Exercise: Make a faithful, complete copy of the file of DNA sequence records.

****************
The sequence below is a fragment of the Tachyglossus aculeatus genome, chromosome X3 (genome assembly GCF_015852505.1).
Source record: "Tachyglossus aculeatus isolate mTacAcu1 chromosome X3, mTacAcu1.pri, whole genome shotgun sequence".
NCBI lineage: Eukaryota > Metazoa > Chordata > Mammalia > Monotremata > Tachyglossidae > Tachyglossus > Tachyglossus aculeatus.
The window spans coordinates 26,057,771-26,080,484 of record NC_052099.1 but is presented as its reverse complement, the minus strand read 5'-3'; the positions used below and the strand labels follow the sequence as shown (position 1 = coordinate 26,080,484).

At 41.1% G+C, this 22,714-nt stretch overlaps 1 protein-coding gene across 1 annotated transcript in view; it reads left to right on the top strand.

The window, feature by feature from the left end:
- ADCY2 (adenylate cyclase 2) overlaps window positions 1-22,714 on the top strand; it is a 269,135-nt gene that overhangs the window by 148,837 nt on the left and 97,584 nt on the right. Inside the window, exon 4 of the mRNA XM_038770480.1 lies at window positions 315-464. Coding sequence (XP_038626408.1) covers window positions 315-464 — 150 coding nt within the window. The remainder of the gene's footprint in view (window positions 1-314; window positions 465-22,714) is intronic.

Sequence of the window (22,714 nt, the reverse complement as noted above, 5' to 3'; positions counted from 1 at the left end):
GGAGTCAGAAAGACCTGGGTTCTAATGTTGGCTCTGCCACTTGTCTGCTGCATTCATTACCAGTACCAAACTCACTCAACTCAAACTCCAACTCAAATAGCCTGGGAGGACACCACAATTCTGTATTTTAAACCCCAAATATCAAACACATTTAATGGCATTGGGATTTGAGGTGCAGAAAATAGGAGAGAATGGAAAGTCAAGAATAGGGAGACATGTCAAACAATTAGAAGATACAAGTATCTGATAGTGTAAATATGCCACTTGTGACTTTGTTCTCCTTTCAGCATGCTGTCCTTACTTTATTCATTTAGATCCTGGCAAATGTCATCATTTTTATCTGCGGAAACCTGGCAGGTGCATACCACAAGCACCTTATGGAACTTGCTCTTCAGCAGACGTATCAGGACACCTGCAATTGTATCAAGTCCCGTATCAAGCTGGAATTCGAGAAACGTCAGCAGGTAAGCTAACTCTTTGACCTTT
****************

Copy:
The sequence below is a fragment of the Tachyglossus aculeatus genome, chromosome X3 (genome assembly GCF_015852505.1).
Source record: "Tachyglossus aculeatus isolate mTacAcu1 chromosome X3, mTacAcu1.pri, whole genome shotgun sequence".
NCBI lineage: Eukaryota > Metazoa > Chordata > Mammalia > Monotremata > Tachyglossidae > Tachyglossus > Tachyglossus aculeatus.
The window spans coordinates 26,057,771-26,080,484 of record NC_052099.1 but is presented as its reverse complement, the minus strand read 5'-3'; the positions used below and the strand labels follow the sequence as shown (position 1 = coordinate 26,080,484).

At 41.1% G+C, this 22,714-nt stretch overlaps 1 protein-coding gene across 1 annotated transcript in view; it reads left to right on the top strand.

The window, feature by feature from the left end:
- ADCY2 (adenylate cyclase 2) overlaps window positions 1-22,714 on the top strand; it is a 269,135-nt gene that overhangs the window by 148,837 nt on the left and 97,584 nt on the right. Inside the window, exon 4 of the mRNA XM_038770480.1 lies at window positions 315-464. Coding sequence (XP_038626408.1) covers window positions 315-464 — 150 coding nt within the window. The remainder of the gene's footprint in view (window positions 1-314; window positions 465-22,714) is intronic.

Sequence of the window (22,714 nt, the reverse complement as noted above, 5' to 3'; positions counted from 1 at the left end):
GGAGTCAGAAAGACCTGGGTTCTAATGTTGGCTCTGCCACTTGTCTGCTGCATTCATTACCAGTACCAAACTCACTCAACTCAAACTCCAACTCAAATAGCCTGGGAGGACACCACAATTCTGTATTTTAAACCCCAAATATCAAACACATTTAATGGCATTGGGATTTGAGGTGCAGAAAATAGGAGAGAATGGAAAGTCAAGAATAGGGAGACATGTCAAACAATTAGAAGATACAAGTATCTGATAGTGTAAATATGCCACTTGTGACTTTGTTCTCCTTTCAGCATGCTGTCCTTACTTTATTCATTTAGATCCTGGCAAATGTCATCATTTTTATCTGCGGAAACCTGGCAGGTGCATACCACAAGCACCTTATGGAACTTGCTCTTCAGCAGACGTATCAGGACACCTGCAATTGTATCAAGTCCCGTATCAAGCTGGAATTCGAGAAACGTCAGCAGGTAAGCTAACTCTTTGACCTTT